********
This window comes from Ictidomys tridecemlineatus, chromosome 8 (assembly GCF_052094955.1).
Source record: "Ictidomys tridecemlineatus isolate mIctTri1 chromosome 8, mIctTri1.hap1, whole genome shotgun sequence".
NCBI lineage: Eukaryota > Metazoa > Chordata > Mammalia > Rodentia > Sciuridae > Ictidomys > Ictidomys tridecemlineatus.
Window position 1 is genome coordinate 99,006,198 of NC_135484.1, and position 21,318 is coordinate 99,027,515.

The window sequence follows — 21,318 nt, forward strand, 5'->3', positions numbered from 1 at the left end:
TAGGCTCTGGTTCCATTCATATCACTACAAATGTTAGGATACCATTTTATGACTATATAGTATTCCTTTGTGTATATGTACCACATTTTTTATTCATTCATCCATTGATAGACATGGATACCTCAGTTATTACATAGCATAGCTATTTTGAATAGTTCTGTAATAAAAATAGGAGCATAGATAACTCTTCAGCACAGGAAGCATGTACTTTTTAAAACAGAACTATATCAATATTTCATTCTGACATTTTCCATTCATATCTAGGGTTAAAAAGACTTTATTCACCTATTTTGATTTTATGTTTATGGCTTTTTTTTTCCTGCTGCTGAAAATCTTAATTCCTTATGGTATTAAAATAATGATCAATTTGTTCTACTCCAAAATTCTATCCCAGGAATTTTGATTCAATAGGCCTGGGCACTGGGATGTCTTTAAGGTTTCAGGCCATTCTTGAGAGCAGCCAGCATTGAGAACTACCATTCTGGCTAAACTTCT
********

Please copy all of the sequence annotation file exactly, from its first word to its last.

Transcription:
This window comes from Ictidomys tridecemlineatus, chromosome 8 (assembly GCF_052094955.1).
Source record: "Ictidomys tridecemlineatus isolate mIctTri1 chromosome 8, mIctTri1.hap1, whole genome shotgun sequence".
NCBI lineage: Eukaryota > Metazoa > Chordata > Mammalia > Rodentia > Sciuridae > Ictidomys > Ictidomys tridecemlineatus.
Window position 1 is genome coordinate 99,006,198 of NC_135484.1, and position 21,318 is coordinate 99,027,515.

The window sequence follows — 21,318 nt, forward strand, 5'->3', positions numbered from 1 at the left end:
TAGGCTCTGGTTCCATTCATATCACTACAAATGTTAGGATACCATTTTATGACTATATAGTATTCCTTTGTGTATATGTACCACATTTTTTATTCATTCATCCATTGATAGACATGGATACCTCAGTTATTACATAGCATAGCTATTTTGAATAGTTCTGTAATAAAAATAGGAGCATAGATAACTCTTCAGCACAGGAAGCATGTACTTTTTAAAACAGAACTATATCAATATTTCATTCTGACATTTTCCATTCATATCTAGGGTTAAAAAGACTTTATTCACCTATTTTGATTTTATGTTTATGGCTTTTTTTTTCCTGCTGCTGAAAATCTTAATTCCTTATGGTATTAAAATAATGATCAATTTGTTCTACTCCAAAATTCTATCCCAGGAATTTTGATTCAATAGGCCTGGGCACTGGGATGTCTTTAAGGTTTCAGGCCATTCTTGAGAGCAGCCAGCATTGAGAACTACCATTCTGGCTAAACTTCT